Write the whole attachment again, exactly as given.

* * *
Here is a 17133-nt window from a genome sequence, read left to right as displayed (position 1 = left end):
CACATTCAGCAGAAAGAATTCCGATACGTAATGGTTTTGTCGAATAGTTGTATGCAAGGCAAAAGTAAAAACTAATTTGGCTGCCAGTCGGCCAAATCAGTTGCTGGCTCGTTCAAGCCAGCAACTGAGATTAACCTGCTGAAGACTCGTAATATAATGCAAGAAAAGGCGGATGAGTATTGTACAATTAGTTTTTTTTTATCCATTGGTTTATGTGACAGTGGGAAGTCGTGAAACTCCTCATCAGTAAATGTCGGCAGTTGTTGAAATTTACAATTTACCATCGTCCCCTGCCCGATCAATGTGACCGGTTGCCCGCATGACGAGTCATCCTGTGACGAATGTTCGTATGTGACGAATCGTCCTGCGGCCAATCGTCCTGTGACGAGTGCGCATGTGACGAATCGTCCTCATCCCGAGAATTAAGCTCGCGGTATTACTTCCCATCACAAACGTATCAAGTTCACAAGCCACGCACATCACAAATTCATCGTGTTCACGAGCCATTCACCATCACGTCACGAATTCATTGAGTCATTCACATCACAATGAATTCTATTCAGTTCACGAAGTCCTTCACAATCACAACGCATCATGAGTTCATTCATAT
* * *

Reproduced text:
Here is a 17133-nt window from a genome sequence, read left to right as displayed (position 1 = left end):
CACATTCAGCAGAAAGAATTCCGATACGTAATGGTTTTGTCGAATAGTTGTATGCAAGGCAAAAGTAAAAACTAATTTGGCTGCCAGTCGGCCAAATCAGTTGCTGGCTCGTTCAAGCCAGCAACTGAGATTAACCTGCTGAAGACTCGTAATATAATGCAAGAAAAGGCGGATGAGTATTGTACAATTAGTTTTTTTTTATCCATTGGTTTATGTGACAGTGGGAAGTCGTGAAACTCCTCATCAGTAAATGTCGGCAGTTGTTGAAATTTACAATTTACCATCGTCCCCTGCCCGATCAATGTGACCGGTTGCCCGCATGACGAGTCATCCTGTGACGAATGTTCGTATGTGACGAATCGTCCTGCGGCCAATCGTCCTGTGACGAGTGCGCATGTGACGAATCGTCCTCATCCCGAGAATTAAGCTCGCGGTATTACTTCCCATCACAAACGTATCAAGTTCACAAGCCACGCACATCACAAATTCATCGTGTTCACGAGCCATTCACCATCACGTCACGAATTCATTGAGTCATTCACATCACAATGAATTCTATTCAGTTCACGAAGTCCTTCACAATCACAACGCATCATGAGTTCATTCATAT